I thought Freedom was over-praised, but for the most part it worked adequately within its realistic, social-novel genre. Purity is even more up-to-the minute in its subjects, just as maniacally specific in its settings, and extended in its dialogues, but the novel is more like a 19th-century American romance than, for example, Jamesian realism. Franzen’s characters, like Poe’s, are obsessed, doubled, and fearful of literally buried secrets; the plot has Melvillian bulges and lacunae; and the Manichean terms in which moral matters are expressed are Hawthornian: pure versus dirty, good versus bad, powerful versus weak. The effect of these stylistic choices is to make the characters in Purity like the “stuffed animals” Pip and her mother played with “for hours on end, giving them voices, inventing moral crises to resolve.” If one measures Franzen’s characters and their actions against one another, a moral hierarchy does emerge, but the novel’s “moral calculus” arises from a clash of stagey extremes, not from subtle and, yes, Jamesian differences. The highest motives are inseparable from the basest desires. Secrets pollute social relations but are necessary for a private identity in a time of universal surveillance. These are the kind of banal conclusions to which the moral combats of Purity lead.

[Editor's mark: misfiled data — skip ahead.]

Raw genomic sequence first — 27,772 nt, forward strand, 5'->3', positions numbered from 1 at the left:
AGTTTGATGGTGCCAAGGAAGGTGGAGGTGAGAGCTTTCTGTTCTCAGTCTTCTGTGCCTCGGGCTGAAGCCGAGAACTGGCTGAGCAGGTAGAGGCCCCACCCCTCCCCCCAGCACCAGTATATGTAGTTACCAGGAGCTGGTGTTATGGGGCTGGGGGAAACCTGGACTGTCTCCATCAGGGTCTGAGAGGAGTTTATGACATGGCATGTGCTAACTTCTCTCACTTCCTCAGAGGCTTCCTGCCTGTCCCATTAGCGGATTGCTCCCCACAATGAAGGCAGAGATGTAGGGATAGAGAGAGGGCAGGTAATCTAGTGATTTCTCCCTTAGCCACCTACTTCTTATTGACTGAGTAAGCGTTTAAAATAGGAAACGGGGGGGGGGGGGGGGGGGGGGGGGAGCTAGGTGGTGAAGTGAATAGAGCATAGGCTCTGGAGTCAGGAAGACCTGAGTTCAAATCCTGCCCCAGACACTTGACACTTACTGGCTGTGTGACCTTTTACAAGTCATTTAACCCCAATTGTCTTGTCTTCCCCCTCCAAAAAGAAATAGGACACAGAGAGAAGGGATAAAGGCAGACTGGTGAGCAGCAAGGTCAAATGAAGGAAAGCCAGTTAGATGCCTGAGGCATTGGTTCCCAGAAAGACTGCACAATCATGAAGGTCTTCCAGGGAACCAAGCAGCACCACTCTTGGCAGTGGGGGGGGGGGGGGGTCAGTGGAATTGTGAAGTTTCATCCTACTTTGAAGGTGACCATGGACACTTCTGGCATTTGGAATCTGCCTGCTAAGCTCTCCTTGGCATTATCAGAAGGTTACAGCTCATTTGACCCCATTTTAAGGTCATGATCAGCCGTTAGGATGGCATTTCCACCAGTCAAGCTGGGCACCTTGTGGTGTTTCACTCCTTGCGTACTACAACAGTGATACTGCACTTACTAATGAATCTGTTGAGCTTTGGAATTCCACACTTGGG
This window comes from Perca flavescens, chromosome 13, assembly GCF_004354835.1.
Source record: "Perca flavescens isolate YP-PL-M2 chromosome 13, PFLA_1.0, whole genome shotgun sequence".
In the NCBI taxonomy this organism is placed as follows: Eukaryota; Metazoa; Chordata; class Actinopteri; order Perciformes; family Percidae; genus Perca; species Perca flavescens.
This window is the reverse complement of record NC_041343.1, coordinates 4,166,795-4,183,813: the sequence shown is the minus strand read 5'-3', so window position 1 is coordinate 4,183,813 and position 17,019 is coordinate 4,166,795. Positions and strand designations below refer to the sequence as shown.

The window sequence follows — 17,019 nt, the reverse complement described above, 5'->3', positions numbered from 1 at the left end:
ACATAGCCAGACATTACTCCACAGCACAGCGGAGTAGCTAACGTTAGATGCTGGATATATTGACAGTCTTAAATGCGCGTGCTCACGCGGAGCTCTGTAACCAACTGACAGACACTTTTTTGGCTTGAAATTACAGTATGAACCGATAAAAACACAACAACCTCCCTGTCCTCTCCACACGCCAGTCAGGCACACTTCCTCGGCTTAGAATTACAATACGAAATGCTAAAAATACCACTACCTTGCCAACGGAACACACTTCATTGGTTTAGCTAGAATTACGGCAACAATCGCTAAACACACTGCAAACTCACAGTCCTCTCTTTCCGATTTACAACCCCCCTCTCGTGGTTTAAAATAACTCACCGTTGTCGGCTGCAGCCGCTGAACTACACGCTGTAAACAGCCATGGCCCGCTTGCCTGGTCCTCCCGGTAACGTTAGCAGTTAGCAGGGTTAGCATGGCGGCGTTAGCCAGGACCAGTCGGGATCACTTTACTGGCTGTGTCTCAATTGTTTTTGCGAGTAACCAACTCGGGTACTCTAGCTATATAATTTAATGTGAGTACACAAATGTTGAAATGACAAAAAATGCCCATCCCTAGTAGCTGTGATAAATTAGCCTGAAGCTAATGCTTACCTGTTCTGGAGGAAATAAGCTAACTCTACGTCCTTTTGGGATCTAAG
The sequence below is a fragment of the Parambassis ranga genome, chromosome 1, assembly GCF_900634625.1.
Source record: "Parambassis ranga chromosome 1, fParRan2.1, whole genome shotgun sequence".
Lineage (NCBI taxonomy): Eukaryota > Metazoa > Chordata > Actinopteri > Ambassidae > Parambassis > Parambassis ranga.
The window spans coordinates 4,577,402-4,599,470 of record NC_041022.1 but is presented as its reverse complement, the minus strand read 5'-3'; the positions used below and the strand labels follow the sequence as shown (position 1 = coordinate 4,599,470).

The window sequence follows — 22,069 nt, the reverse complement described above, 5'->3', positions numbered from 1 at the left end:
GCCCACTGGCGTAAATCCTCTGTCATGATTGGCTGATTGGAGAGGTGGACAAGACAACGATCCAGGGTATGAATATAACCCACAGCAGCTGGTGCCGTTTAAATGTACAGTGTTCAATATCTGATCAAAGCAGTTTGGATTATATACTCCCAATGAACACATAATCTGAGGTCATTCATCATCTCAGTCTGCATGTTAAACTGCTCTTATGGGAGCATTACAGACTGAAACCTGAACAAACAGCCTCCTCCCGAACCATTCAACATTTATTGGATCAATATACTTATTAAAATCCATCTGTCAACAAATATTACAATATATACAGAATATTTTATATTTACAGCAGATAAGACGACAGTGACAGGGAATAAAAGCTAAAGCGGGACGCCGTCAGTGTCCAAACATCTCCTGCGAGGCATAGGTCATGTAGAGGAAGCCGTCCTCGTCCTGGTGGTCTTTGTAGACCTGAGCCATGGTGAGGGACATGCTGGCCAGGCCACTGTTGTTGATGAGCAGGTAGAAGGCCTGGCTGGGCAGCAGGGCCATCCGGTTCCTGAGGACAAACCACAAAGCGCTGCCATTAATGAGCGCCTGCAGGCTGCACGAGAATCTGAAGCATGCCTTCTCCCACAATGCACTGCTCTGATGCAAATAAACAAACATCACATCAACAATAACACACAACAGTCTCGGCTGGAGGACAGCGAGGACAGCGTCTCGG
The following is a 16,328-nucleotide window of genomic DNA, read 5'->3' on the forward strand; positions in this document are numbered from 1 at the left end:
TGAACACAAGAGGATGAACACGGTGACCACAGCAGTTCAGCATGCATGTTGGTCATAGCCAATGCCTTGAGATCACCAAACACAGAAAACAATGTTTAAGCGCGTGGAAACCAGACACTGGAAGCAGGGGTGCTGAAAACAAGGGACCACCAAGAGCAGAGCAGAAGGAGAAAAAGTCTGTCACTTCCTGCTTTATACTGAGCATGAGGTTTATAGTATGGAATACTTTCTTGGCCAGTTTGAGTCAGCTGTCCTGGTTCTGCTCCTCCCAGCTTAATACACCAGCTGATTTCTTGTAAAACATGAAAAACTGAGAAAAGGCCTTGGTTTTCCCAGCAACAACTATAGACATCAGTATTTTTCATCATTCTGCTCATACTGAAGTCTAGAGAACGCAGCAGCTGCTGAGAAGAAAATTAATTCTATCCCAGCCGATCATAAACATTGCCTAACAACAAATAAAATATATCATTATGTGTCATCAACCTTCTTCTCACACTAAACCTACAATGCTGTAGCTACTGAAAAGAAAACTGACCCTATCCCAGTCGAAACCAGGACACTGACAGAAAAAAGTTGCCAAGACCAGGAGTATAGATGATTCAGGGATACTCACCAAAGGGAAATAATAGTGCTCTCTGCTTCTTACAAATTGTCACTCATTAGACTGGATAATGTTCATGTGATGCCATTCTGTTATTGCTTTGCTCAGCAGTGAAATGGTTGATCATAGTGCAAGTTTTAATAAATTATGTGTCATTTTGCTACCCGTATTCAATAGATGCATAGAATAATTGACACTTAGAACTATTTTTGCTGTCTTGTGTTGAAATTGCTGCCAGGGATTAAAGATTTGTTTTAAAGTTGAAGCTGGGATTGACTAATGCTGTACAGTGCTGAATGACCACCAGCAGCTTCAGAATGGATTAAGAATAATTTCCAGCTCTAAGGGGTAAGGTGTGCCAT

Late in the 19th century, the symbolic methods of the romance were combined with new scientific knowledge by naturalists such as Norris and Dreiser. A more recent example is Tom Wolfe’s Man in Full with its crude Darwinian presentation of human relations. Purity has none of Wolfe’s stylistic whomp, but Purity shares with Wolfe and earlier naturalists a vision of human existence as predator versus prey. Although Franzen creates few metaphoric patterns in Purity, references to predators and prey pervade the book from the early murder to the cat and mouse (or sometimes “pussy” and mouth) games of sex to the predatory practices of banks and corporations, journalists and Internet do-gooders. Altruism and cooperation exist, mostly in Pip, who was raised in a remote natural setting—not by wolves but by a single spiritual woman who is the distinct opposite of the novel’s Wolf. I don’t mean to suggest that Franzen should have a sunnier view of global existence—from East German socialism to the hacker commune in Bolivia to contemporary western America—but that the cultural critique of Purity too often depends for its expression on the retrograde metaphor of biological reductionism. Perhaps Franzen has watched too many cats eat too many birds.